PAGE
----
1. The Quest: Revealing the Temple Mount in Jerusalem
This book is by Leen Ritmeyer. The recommendation was fought over by Gaby Barkay and Frankie Snyder. We will give them both credit.
“No book is better suited to the study, understanding and development of the manmade plateau that is the focus of the world s interest the Temple Mount in Jerusalem. Ritmeyer’s experience as architect of the Temple Mount Excavations following the Six-Day War, coupled with his exploration of parts of the mount now hardly accessible and his doctoral research into the problems of the Temple Mount make him singularly qualified for the task.”
2. The Bible
This is the book with the most copies in print in the most languages. Read the book that is the foundation for the religions of most people on earth. Whether or not you believe in divine origins, the Old Testament or TANACH is an important reference for those wishing to know more about Israel or biblical archaeology. Place names, important conflicts, and an understanding of modern religious belief systems all help the modern scholar. Reading the Bible is a great place to start. Recommended by Hillel Richman.
3. Days of Jeremiah
From famous to obscure, Days of Jeremiah by Yehuda Landy is a great read. (Unfortunately) this book has yet to be translated into English, but if you get the chance, definitely read this book about the Book of Jeremiah. Landy combines archaeology and other historical sources to put the often misunderstood Book of Jeremiah and many other prophets into historical context. Recommended by our director Zachi Dvira.
4. From the Holy Mountain: A Journey in the Shadow of Byzantium
This book is by William Dalrymple. It is the story of the author’s journeys through the eastern Mediterranean (including Israel) in search of the Christian communities which are a relic from the days of the Byzantine Empire. He weaves with humor his modern encounters and journey with the historical figures and events. The book draws a good picture of the modern and ancient troubles in the dynamic Middle East. Recommended by Dr. Aaron Greener.
5. Picturesque Palestine
Picturesque Palestine by Sir Charles Wilson et al. is a historic masterpiece.
How many times a week is Picturesque Palestine mentioned in our lab? This book was first published in the early 1880’s and includes gorgeous drawings by Harry Fenn and J.D. Woodward. The drawings of Israel and the Temple Mount have actually helped our researchers identify some of our finds at the Temple Mount Sifting Project.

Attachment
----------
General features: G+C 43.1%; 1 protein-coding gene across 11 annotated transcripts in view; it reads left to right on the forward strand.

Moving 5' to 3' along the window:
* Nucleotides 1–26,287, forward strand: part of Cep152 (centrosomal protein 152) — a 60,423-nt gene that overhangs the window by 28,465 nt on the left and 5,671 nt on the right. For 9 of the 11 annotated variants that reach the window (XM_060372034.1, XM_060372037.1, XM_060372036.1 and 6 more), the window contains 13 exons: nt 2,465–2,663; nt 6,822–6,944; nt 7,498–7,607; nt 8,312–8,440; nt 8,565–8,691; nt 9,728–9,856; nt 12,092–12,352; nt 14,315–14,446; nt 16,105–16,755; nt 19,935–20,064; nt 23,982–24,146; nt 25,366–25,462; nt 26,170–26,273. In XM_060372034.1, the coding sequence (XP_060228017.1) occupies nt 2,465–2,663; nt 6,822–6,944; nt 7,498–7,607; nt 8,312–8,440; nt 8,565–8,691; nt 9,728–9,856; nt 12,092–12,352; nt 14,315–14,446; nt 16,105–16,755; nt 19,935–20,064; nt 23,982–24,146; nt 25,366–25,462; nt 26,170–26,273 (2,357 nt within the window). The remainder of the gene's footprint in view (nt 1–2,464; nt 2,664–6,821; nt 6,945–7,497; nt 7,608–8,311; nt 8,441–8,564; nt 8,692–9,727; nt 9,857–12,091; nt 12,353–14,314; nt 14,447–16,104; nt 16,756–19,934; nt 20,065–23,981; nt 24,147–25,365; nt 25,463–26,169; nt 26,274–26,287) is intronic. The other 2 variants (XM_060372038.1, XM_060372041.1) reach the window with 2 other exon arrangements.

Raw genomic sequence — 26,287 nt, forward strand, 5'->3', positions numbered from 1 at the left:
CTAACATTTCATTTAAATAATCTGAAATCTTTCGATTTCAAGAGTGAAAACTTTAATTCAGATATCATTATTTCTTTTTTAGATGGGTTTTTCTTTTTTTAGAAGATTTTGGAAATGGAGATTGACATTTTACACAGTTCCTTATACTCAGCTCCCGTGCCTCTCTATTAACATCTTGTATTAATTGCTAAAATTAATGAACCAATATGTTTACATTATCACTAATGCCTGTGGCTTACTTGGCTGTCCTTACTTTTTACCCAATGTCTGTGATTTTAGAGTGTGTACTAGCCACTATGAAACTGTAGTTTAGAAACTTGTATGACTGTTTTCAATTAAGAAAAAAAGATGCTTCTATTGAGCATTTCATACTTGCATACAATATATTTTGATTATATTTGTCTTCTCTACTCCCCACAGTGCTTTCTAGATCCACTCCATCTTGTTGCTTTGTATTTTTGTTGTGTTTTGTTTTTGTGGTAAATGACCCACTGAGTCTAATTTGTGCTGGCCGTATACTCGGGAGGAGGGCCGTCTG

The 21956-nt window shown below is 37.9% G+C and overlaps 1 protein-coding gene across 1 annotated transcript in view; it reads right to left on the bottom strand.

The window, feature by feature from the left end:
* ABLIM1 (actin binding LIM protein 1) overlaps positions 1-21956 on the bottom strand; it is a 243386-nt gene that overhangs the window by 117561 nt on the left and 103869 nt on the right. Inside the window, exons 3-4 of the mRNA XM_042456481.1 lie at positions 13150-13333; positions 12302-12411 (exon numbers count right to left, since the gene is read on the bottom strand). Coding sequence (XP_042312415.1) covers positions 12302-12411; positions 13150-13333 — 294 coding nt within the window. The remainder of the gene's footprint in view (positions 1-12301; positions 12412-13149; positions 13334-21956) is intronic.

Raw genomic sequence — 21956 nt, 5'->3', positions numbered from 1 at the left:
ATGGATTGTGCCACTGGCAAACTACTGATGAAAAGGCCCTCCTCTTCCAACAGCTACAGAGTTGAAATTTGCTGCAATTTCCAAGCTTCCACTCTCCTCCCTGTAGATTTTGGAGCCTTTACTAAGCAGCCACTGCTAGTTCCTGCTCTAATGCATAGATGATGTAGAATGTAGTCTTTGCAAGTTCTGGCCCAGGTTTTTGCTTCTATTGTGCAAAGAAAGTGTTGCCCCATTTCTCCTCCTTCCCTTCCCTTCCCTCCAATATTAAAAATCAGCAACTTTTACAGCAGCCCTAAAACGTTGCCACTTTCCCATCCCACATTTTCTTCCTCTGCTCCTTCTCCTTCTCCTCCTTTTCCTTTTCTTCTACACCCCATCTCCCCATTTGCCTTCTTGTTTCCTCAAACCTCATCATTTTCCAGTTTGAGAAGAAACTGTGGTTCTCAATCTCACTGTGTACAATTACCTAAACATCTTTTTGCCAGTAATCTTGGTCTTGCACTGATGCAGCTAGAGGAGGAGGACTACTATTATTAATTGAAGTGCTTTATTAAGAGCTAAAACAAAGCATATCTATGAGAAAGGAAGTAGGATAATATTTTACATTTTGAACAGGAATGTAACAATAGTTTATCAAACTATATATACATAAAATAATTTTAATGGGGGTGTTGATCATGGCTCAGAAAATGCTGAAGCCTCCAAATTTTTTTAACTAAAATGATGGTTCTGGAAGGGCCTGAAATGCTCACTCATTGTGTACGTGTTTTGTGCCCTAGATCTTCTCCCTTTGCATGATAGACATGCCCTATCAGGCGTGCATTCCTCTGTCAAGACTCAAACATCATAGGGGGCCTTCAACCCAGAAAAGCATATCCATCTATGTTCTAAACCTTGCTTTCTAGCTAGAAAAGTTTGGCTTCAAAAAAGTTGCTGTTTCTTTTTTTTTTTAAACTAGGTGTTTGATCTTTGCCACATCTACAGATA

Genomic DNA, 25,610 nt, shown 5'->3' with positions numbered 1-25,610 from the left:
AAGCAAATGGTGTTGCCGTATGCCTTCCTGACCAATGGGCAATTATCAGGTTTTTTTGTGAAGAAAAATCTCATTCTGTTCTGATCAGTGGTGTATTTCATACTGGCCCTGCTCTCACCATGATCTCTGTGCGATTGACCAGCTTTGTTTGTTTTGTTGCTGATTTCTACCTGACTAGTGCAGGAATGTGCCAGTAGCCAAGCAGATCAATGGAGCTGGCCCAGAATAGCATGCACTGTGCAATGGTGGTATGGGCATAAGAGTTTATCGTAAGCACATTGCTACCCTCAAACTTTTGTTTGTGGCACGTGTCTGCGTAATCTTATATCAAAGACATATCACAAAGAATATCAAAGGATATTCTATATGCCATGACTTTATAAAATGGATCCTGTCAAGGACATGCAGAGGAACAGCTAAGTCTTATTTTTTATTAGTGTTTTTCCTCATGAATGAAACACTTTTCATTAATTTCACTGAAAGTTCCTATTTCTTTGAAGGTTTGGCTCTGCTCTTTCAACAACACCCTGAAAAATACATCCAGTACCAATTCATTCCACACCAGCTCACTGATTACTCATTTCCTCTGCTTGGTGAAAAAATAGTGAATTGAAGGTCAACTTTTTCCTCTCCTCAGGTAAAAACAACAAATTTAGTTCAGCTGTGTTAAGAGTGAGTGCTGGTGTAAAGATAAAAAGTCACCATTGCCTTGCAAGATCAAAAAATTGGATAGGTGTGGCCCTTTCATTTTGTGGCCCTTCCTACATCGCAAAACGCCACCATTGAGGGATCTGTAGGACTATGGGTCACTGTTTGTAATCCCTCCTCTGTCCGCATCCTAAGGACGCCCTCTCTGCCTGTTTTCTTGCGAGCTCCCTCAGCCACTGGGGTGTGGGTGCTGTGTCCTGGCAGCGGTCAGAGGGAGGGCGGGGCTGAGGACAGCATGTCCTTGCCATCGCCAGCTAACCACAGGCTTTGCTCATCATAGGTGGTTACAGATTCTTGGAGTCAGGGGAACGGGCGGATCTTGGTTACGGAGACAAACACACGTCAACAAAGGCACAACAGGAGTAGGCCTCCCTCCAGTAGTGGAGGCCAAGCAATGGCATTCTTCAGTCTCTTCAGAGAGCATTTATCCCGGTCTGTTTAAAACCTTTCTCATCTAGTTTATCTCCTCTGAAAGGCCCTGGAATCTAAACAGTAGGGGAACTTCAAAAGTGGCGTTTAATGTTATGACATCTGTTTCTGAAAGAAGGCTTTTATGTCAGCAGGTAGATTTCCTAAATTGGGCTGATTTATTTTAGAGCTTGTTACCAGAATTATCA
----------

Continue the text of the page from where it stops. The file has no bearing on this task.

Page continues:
Here is a cool link to some of the images digitized by the New York Public Library.
6. The City Besieged
This book is by Israel Epha’el. Using mostly Akkadian and biblical sources, though also using depictions on reliefs from Assyrian palaces and Egyptian temples (among others), this book explores the military, legal, social and literary aspects of ancient warfare. It studies the multifaceted nature of the siege phenomenon in the Ancient Near East. The analysis incorporates lexical study and military thinking and focuses on the technology of warfare and human behavior in a state of emergency. Recommended by Yiftach Eitan.
7. O Jerusalem
O Jerusalem is by Larry Collins and Dominique Lapierre. Though fictional, it is a well-researched novel about the struggles, conflicts, and events that were involved in the birth of the modern state of Israel described from various viewpoints. Informative and fun to read, it is a great book for someone looking to know more about Israel and Jerusalem today. Recommended by Jenn Greene
8. One Square Kilometer
קילומטר מרובע אחד : One Square Kilometer is by Ami Meitav. This is a great guide to the Old City of Jerusalem. Filled with interesting facts, this book makes a great companion guide for your trip to the Old City. Only in Hebrew, I think we should petition the Tower of David to get a copy published in English! Recommended by Dr. Gaby Barkay.
Here is a link to a PDF of a short version (only 18 pages instead of 280) of the book for those interested.
9. The Gifts of the Jews
The Gifts of the Jews is by Thomas Cahill. This book describes “how a tribe of desert nomads changed the way everyone thinks and feels.” It narrates the significance of specific biblical characters and shows how the Jews had a new conception of men and women as individuals with unique destinies. This conception then went on to be the basis of political and social codes still in use today. Tali says that this book really opened her eyes to the importance of the biblical narrative from a social and political philosophical perspective. Recommended by Tali Tsuella.
10. Playing Darts with a Rembrandt
Sometimes it is a good idea to get the bigger picture. Archaeology is a wonderful thing, but what happens once the excavation is over? Whose responsibility is the upkeep of the site? What happens to the artifacts collected? Who cares?
Playing Darts with a Rembrandt is by Joseph Sax. At first glance, this might seem a weird choice, but the questions that Sax asks about ownership of heritage are some of the same questions we have faced at the Temple Mount Sifting Project. In his introduction, Sax asks, “why do we feel diminished when something that does not belong to us is destroyed, or taken away?” Why is our project meaningful to so many who have never set foot on the Temple Mount? The book brings up many discussion points that are relevant in the larger world of museums and heritage management, and interesting to those who want to delve into one aspect of the ethics and philosophy of heritage and culture. Yet, this book at its root discusses why we care about heritage and material culture and what we may be able to do about it.
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